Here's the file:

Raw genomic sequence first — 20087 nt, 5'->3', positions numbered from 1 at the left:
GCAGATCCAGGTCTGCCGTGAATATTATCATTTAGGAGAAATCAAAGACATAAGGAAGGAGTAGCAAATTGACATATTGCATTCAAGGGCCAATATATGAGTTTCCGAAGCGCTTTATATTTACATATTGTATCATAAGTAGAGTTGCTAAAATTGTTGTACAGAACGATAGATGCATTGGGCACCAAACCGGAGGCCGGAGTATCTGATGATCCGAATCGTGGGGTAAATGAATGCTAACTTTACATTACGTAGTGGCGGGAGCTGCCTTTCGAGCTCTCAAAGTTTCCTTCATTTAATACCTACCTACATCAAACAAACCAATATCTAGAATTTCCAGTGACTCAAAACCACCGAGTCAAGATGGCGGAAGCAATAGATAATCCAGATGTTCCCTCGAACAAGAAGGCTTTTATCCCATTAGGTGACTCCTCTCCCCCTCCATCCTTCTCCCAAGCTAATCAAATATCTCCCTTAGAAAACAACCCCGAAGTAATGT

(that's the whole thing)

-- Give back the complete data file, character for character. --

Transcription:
Raw genomic sequence first — 20087 nt, 5'->3', positions numbered from 1 at the left:
GCAGATCCAGGTCTGCCGTGAATATTATCATTTAGGAGAAATCAAAGACATAAGGAAGGAGTAGCAAATTGACATATTGCATTCAAGGGCCAATATATGAGTTTCCGAAGCGCTTTATATTTACATATTGTATCATAAGTAGAGTTGCTAAAATTGTTGTACAGAACGATAGATGCATTGGGCACCAAACCGGAGGCCGGAGTATCTGATGATCCGAATCGTGGGGTAAATGAATGCTAACTTTACATTACGTAGTGGCGGGAGCTGCCTTTCGAGCTCTCAAAGTTTCCTTCATTTAATACCTACCTACATCAAACAAACCAATATCTAGAATTTCCAGTGACTCAAAACCACCGAGTCAAGATGGCGGAAGCAATAGATAATCCAGATGTTCCCTCGAACAAGAAGGCTTTTATCCCATTAGGTGACTCCTCTCCCCCTCCATCCTTCTCCCAAGCTAATCAAATATCTCCCTTAGAAAACAACCCCGAAGTAATGT